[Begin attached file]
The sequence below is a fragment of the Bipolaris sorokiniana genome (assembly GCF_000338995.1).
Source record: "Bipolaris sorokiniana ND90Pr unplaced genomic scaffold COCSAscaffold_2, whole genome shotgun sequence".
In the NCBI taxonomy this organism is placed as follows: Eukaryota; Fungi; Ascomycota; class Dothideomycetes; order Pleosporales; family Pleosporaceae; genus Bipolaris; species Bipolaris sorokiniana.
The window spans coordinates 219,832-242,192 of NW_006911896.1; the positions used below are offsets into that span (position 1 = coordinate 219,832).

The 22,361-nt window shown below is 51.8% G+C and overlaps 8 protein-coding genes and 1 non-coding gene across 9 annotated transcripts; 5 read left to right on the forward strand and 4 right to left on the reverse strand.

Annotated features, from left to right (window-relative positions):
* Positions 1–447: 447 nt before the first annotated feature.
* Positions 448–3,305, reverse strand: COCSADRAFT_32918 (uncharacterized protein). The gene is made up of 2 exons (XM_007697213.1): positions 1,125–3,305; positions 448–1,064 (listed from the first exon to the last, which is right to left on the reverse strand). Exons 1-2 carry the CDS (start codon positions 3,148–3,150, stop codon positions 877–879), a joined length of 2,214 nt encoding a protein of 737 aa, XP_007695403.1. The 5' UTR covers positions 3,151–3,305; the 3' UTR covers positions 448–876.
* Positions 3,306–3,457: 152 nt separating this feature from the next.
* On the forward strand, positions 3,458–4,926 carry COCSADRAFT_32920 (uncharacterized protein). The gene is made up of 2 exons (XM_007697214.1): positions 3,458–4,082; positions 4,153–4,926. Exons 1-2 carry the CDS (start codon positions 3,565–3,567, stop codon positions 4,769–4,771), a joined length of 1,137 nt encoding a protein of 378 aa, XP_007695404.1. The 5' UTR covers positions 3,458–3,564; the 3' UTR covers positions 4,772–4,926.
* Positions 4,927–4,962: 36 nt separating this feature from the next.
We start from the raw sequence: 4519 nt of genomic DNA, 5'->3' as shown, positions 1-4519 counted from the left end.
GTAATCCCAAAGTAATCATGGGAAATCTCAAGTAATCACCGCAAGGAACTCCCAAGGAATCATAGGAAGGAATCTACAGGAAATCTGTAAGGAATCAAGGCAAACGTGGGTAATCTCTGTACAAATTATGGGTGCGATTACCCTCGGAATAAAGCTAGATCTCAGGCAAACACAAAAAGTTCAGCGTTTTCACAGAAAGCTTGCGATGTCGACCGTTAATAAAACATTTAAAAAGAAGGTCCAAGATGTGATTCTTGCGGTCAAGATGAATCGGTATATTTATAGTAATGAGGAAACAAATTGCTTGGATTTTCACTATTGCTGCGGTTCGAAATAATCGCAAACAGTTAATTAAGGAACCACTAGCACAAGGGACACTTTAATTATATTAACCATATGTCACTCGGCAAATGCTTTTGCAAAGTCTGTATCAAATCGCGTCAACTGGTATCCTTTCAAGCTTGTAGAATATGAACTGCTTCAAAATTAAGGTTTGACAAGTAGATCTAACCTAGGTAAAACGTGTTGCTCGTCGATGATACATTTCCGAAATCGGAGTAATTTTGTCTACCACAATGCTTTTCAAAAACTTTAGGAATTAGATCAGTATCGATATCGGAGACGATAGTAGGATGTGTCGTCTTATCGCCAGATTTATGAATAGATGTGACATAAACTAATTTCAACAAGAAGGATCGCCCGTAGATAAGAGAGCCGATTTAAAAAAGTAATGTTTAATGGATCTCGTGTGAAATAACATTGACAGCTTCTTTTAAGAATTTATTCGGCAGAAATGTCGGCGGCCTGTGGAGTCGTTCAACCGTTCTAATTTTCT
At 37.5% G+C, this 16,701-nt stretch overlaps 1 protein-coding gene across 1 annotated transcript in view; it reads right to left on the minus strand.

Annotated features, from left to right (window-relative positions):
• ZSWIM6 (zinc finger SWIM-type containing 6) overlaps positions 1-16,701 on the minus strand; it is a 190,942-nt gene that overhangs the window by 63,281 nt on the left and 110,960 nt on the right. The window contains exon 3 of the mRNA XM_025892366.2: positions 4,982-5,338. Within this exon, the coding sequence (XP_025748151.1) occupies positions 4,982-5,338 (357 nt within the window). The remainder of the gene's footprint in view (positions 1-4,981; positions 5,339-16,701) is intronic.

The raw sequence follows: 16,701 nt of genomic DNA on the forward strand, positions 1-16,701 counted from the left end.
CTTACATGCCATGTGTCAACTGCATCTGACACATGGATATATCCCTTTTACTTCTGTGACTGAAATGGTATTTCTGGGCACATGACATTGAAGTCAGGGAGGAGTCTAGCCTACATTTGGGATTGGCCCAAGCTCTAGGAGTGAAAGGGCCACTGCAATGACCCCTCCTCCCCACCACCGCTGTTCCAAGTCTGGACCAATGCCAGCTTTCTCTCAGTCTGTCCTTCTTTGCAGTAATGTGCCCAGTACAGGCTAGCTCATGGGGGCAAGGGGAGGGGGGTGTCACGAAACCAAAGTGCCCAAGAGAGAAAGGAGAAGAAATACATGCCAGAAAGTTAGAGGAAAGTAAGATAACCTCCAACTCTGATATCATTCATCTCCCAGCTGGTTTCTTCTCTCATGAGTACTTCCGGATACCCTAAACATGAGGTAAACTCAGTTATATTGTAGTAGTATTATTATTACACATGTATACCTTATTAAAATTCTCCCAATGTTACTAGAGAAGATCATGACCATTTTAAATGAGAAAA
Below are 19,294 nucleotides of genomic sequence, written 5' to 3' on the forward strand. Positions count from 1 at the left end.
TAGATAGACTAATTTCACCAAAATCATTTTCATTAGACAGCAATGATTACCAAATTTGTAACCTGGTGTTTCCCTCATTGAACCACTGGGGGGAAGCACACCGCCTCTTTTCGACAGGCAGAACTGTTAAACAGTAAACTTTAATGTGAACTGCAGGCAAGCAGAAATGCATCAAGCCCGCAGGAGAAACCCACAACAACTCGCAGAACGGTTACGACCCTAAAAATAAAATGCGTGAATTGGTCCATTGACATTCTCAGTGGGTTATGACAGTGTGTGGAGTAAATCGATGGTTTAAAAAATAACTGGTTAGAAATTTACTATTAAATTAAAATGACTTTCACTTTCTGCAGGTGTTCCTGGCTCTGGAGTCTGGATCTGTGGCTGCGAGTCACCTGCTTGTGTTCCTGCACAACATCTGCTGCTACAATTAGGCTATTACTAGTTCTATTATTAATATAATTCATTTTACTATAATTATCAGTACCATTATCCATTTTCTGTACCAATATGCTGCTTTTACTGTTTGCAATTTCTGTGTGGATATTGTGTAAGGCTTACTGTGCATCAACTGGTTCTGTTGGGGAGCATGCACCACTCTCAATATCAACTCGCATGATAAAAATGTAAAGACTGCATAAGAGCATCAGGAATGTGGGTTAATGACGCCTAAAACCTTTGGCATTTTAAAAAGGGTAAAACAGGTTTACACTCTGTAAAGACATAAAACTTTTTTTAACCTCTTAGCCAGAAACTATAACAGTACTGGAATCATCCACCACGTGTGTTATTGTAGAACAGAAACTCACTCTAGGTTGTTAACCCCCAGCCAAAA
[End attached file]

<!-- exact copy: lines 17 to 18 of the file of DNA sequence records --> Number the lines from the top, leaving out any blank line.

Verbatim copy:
The raw sequence follows: 16,701 nt of genomic DNA on the forward strand, positions 1-16,701 counted from the left end.
CTTACATGCCATGTGTCAACTGCATCTGACACATGGATATATCCCTTTTACTTCTGTGACTGAAATGGTATTTCTGGGCACATGACATTGAAGTCAGGGAGGAGTCTAGCCTACATTTGGGATTGGCCCAAGCTCTAGGAGTGAAAGGGCCACTGCAATGACCCCTCCTCCCCACCACCGCTGTTCCAAGTCTGGACCAATGCCAGCTTTCTCTCAGTCTGTCCTTCTTTGCAGTAATGTGCCCAGTACAGGCTAGCTCATGGGGGCAAGGGGAGGGGGGTGTCACGAAACCAAAGTGCCCAAGAGAGAAAGGAGAAGAAATACATGCCAGAAAGTTAGAGGAAAGTAAGATAACCTCCAACTCTGATATCATTCATCTCCCAGCTGGTTTCTTCTCTCATGAGTACTTCCGGATACCCTAAACATGAGGTAAACTCAGTTATATTGTAGTAGTATTATTATTACACATGTATACCTTATTAAAATTCTCCCAATGTTACTAGAGAAGATCATGACCATTTTAAATGAGAAAA